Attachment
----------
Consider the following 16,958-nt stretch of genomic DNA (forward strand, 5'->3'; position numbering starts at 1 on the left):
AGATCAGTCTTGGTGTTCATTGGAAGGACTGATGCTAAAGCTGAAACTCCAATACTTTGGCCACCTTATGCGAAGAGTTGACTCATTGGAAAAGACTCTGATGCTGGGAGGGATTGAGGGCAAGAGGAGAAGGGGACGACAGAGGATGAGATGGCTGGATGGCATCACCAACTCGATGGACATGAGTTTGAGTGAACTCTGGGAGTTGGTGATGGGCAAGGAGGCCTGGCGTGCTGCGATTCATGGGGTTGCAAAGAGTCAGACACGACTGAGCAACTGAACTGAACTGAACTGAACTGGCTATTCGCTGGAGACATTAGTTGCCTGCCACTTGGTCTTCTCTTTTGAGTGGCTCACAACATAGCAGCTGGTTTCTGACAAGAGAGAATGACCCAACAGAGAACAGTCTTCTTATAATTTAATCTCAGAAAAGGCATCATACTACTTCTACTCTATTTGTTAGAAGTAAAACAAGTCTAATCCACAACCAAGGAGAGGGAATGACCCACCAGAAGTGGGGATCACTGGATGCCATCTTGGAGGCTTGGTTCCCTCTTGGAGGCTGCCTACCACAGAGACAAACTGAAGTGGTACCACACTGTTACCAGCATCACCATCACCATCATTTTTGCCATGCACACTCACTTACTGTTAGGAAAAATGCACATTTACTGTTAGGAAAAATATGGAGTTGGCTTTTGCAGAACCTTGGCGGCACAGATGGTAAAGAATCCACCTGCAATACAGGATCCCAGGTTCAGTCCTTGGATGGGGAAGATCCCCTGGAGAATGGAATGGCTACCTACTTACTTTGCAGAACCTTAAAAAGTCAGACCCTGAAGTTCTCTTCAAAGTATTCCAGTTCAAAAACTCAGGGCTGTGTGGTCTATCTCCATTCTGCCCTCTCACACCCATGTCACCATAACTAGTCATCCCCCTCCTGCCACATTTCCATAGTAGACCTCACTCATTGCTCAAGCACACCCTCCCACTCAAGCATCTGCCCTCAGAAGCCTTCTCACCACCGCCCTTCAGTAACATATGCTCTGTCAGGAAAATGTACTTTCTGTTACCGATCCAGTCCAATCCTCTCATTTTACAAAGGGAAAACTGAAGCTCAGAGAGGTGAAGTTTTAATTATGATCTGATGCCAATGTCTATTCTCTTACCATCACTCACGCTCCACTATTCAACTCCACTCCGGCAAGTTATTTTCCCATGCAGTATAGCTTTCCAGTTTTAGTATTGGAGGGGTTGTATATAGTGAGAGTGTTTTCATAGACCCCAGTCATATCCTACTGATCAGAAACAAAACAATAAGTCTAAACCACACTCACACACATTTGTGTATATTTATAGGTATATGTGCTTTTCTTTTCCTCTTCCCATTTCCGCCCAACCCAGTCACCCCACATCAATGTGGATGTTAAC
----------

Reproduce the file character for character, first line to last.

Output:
Consider the following 16,958-nt stretch of genomic DNA (forward strand, 5'->3'; position numbering starts at 1 on the left):
AGATCAGTCTTGGTGTTCATTGGAAGGACTGATGCTAAAGCTGAAACTCCAATACTTTGGCCACCTTATGCGAAGAGTTGACTCATTGGAAAAGACTCTGATGCTGGGAGGGATTGAGGGCAAGAGGAGAAGGGGACGACAGAGGATGAGATGGCTGGATGGCATCACCAACTCGATGGACATGAGTTTGAGTGAACTCTGGGAGTTGGTGATGGGCAAGGAGGCCTGGCGTGCTGCGATTCATGGGGTTGCAAAGAGTCAGACACGACTGAGCAACTGAACTGAACTGAACTGAACTGGCTATTCGCTGGAGACATTAGTTGCCTGCCACTTGGTCTTCTCTTTTGAGTGGCTCACAACATAGCAGCTGGTTTCTGACAAGAGAGAATGACCCAACAGAGAACAGTCTTCTTATAATTTAATCTCAGAAAAGGCATCATACTACTTCTACTCTATTTGTTAGAAGTAAAACAAGTCTAATCCACAACCAAGGAGAGGGAATGACCCACCAGAAGTGGGGATCACTGGATGCCATCTTGGAGGCTTGGTTCCCTCTTGGAGGCTGCCTACCACAGAGACAAACTGAAGTGGTACCACACTGTTACCAGCATCACCATCACCATCATTTTTGCCATGCACACTCACTTACTGTTAGGAAAAATGCACATTTACTGTTAGGAAAAATATGGAGTTGGCTTTTGCAGAACCTTGGCGGCACAGATGGTAAAGAATCCACCTGCAATACAGGATCCCAGGTTCAGTCCTTGGATGGGGAAGATCCCCTGGAGAATGGAATGGCTACCTACTTACTTTGCAGAACCTTAAAAAGTCAGACCCTGAAGTTCTCTTCAAAGTATTCCAGTTCAAAAACTCAGGGCTGTGTGGTCTATCTCCATTCTGCCCTCTCACACCCATGTCACCATAACTAGTCATCCCCCTCCTGCCACATTTCCATAGTAGACCTCACTCATTGCTCAAGCACACCCTCCCACTCAAGCATCTGCCCTCAGAAGCCTTCTCACCACCGCCCTTCAGTAACATATGCTCTGTCAGGAAAATGTACTTTCTGTTACCGATCCAGTCCAATCCTCTCATTTTACAAAGGGAAAACTGAAGCTCAGAGAGGTGAAGTTTTAATTATGATCTGATGCCAATGTCTATTCTCTTACCATCACTCACGCTCCACTATTCAACTCCACTCCGGCAAGTTATTTTCCCATGCAGTATAGCTTTCCAGTTTTAGTATTGGAGGGGTTGTATATAGTGAGAGTGTTTTCATAGACCCCAGTCATATCCTACTGATCAGAAACAAAACAATAAGTCTAAACCACACTCACACACATTTGTGTATATTTATAGGTATATGTGCTTTTCTTTTCCTCTTCCCATTTCCGCCCAACCCAGTCACCCCACATCAATGTGGATGTTAAC